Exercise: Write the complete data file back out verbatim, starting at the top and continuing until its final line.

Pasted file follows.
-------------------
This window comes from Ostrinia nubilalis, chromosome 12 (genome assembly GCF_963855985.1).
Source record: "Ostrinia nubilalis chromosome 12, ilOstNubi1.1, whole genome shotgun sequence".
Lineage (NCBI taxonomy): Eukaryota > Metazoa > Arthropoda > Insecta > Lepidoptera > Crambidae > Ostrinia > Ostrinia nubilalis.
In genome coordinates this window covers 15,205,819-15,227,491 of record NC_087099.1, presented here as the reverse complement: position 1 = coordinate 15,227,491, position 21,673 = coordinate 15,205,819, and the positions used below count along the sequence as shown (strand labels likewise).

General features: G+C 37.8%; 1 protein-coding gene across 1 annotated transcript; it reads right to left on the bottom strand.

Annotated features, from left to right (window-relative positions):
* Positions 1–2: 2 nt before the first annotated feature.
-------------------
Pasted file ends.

This window comes from Ostrinia nubilalis, chromosome 12 (genome assembly GCF_963855985.1).
Source record: "Ostrinia nubilalis chromosome 12, ilOstNubi1.1, whole genome shotgun sequence".
Lineage (NCBI taxonomy): Eukaryota > Metazoa > Arthropoda > Insecta > Lepidoptera > Crambidae > Ostrinia > Ostrinia nubilalis.
In genome coordinates this window covers 15,205,819-15,227,491 of record NC_087099.1, presented here as the reverse complement: position 1 = coordinate 15,227,491, position 21,673 = coordinate 15,205,819, and the positions used below count along the sequence as shown (strand labels likewise).

General features: G+C 37.8%; 1 protein-coding gene across 1 annotated transcript; it reads right to left on the bottom strand.

Annotated features, from left to right (window-relative positions):
* Positions 1–2: 2 nt before the first annotated feature.